Experts in public transport attending the African Union of Public Transport (UATP) Workshop on Best Practice in Africa this morning reiterated that cities in Africa should integrate the different modes of transport – rail, buses, minibus-taxis, bicycles and walking lanes – to lure commuters from their private vehicles and to bring down the cost of public transport.

Research presented during the second day of the UATP Workshop, hosted by Transport for Cape Town (TCT), the City of Cape Town’s transport authority, indicated that commuters want real-time information to plan their journeys and an integrated ticketing system across the different modes of transport and operators.
‘In June this year, TCT presented our Transport Development Index (TDI) – a baseline index for mobility and access across the modes and across all income groups. The results of this TDI – a world first – confirmed to us the urgency with which we need to work on lowering the cost of public transport and in integrating the different modes of transport across Cape Town,’ said the City’s Mayoral Committee Member: Transport for Cape Town, Councillor Brett Herron.
The TDI established that:
  • the majority of our residents in the low-income group are located in remote areas, meaning that there are those among us with a monthly household income of R3 200 and less who have to travel between 45 km to 70 km every day to get to work opportunities
  • Residents who fall within the low-income group either use public transport or walk to where they need to be
  • Low-income users spend, on average 45%, of their monthly household income on transport and in some parts of the city the household spend on transport is as high as 60% of their income
  • One of the highest priorities for public transport users was identified as ‘flexibility’, which indicates that there is not enough public transport and that integration between the different modes of transport (bus, rail and minibus-taxis) is poor
‘The TDI confirmed that we need to substantially reduce the cost of transport for the poorest amongst us and we need to improve capacity, frequency, choice and the integration of the public transport network,’ said Councillor Herron.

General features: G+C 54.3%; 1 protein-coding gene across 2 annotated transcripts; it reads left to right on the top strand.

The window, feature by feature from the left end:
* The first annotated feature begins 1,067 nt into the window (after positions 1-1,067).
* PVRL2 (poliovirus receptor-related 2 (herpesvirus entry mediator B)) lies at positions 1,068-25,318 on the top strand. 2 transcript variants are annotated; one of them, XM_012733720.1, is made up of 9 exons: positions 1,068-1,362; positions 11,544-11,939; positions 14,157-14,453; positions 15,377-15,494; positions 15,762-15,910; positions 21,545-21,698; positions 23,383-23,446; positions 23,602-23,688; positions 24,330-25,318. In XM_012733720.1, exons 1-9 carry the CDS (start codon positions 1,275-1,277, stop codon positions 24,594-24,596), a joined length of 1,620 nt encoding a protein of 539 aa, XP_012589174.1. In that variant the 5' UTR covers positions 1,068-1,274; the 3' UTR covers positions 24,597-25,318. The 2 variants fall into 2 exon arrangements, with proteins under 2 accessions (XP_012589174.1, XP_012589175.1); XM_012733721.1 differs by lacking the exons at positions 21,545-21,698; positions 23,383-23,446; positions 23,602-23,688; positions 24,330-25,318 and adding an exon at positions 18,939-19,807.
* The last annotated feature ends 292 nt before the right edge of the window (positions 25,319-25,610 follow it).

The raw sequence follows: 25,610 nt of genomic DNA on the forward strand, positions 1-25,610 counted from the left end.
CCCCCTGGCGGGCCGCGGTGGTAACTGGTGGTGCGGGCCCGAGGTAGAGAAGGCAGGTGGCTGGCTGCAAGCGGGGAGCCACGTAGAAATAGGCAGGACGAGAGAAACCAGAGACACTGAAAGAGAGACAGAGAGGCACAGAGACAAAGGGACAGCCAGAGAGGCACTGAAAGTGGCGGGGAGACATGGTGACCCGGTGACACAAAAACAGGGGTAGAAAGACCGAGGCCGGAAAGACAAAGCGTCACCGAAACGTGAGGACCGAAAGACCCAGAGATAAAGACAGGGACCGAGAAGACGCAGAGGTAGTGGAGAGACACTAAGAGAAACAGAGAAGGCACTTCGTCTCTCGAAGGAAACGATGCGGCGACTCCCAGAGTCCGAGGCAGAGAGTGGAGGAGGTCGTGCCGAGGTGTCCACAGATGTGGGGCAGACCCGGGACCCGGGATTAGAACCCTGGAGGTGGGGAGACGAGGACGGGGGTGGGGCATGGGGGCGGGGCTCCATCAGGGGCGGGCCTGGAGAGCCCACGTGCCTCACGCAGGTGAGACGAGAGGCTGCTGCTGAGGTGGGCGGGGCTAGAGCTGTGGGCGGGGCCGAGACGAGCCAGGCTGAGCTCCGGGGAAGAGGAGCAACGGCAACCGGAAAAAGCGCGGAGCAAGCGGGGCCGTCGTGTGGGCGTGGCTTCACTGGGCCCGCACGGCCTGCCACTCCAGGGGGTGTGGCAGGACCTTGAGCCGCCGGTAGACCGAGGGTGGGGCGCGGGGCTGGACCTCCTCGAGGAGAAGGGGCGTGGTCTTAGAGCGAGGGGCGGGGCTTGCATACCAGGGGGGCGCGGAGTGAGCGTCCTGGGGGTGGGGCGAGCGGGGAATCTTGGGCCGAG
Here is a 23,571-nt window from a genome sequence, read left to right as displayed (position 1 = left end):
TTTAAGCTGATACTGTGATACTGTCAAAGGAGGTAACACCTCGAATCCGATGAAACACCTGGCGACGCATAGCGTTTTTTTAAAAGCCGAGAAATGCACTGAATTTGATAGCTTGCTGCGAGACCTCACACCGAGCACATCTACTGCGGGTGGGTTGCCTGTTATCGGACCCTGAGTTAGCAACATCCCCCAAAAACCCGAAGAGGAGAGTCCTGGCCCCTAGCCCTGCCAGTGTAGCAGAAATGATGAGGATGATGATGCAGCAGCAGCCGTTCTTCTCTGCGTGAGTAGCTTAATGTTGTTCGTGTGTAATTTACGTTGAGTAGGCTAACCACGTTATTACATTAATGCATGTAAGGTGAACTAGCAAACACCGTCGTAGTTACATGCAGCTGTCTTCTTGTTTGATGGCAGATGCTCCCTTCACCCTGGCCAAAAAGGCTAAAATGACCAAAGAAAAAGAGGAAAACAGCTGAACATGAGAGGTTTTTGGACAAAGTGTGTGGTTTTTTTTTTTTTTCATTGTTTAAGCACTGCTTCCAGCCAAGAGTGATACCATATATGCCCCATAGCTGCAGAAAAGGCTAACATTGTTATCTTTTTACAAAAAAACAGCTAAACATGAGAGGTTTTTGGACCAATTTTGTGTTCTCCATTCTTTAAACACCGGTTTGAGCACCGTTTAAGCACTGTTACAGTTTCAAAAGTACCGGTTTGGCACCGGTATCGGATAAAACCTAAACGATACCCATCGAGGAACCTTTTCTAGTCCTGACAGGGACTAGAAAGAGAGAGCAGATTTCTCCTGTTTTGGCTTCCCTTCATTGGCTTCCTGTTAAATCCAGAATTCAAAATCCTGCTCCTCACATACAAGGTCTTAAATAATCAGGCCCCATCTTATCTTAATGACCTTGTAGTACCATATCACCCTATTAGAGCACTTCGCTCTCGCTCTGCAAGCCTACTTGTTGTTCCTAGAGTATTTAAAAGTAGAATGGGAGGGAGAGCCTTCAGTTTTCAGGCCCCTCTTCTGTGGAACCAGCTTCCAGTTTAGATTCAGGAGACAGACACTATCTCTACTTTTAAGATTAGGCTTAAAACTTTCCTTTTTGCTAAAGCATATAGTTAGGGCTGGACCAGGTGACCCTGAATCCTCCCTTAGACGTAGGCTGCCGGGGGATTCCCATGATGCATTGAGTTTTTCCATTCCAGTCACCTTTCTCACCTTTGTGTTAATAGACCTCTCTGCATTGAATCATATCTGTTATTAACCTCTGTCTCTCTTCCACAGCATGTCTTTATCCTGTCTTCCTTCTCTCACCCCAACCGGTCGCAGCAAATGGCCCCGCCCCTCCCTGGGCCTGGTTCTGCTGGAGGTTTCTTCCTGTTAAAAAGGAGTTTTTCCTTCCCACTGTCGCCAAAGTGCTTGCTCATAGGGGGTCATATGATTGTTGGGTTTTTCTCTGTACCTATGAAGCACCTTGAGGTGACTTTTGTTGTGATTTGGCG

To address both the cost of public transport and the integration of modes, the City’s transport plans require TCT to act as the single authority over all road-based public transport. TCT is currently responsible for the planning and implementation of the MyCiTi bus rapid transit mode within our public transport network.
‘But in reality our MyCiTi footprint is still relatively small and we are carrying a small percentage of the city’s daily commuters. On the other hand, the Golden Arrow Bus Service (GABS) is providing a scheduled bus service to hundreds of thousands of daily commuters and does so under a month-to-month contract with the Western Cape Government. This is the obvious place to start to address modal fragmentation and the subsequent inconvenience and cost to our commuters. TCT should be the contracting authority for GABS since this will give us the opportunity and the responsibility to integrate and align GABS and MyCiTi services with each other and ultimately with Metrorail,’ said Councillor Herron.
The City submitted an application to the National Government for the assignment of the contracting authority function, in particular the assignment of the GABS subsidised and scheduled bus services contract, in October 2012.
‘Unfortunately we are still waiting for the Minister of Transport to respond. Once we have the assignment of the function, we will reassess the GABS routes and realign them so as to improve the service’s coverage and connectivity with other modes, set the service delivery standards, and introduce the myconnect ticketing system. With the integration of the MyCiTi, GABS and Metrorail services, our commuters will start to experience the flexibility; and with the roll-out of the myconnect ticketing system across the board, a trip becomes one journey with one fare regardless of transfers across different modes or services – and so we begin to drive down the cost of transport,’ said Councilor Herron.
The UATP Workshop will conclude on  22 October 2015, with the following highlights on the agenda:
  • The importance of electric buses in the sustainability of public transport – presented by Mr Steve Hedouin from the Volvo Bus Corporation Alternative fuels – presented by Mr Jonas Stromberg from Scania
  • Funding models for rail – presented by Mr Jack van der Merwe, Chief Executive Officer from the Gautrein Management Agency
For more information about the UATP Workshop 2015 click here.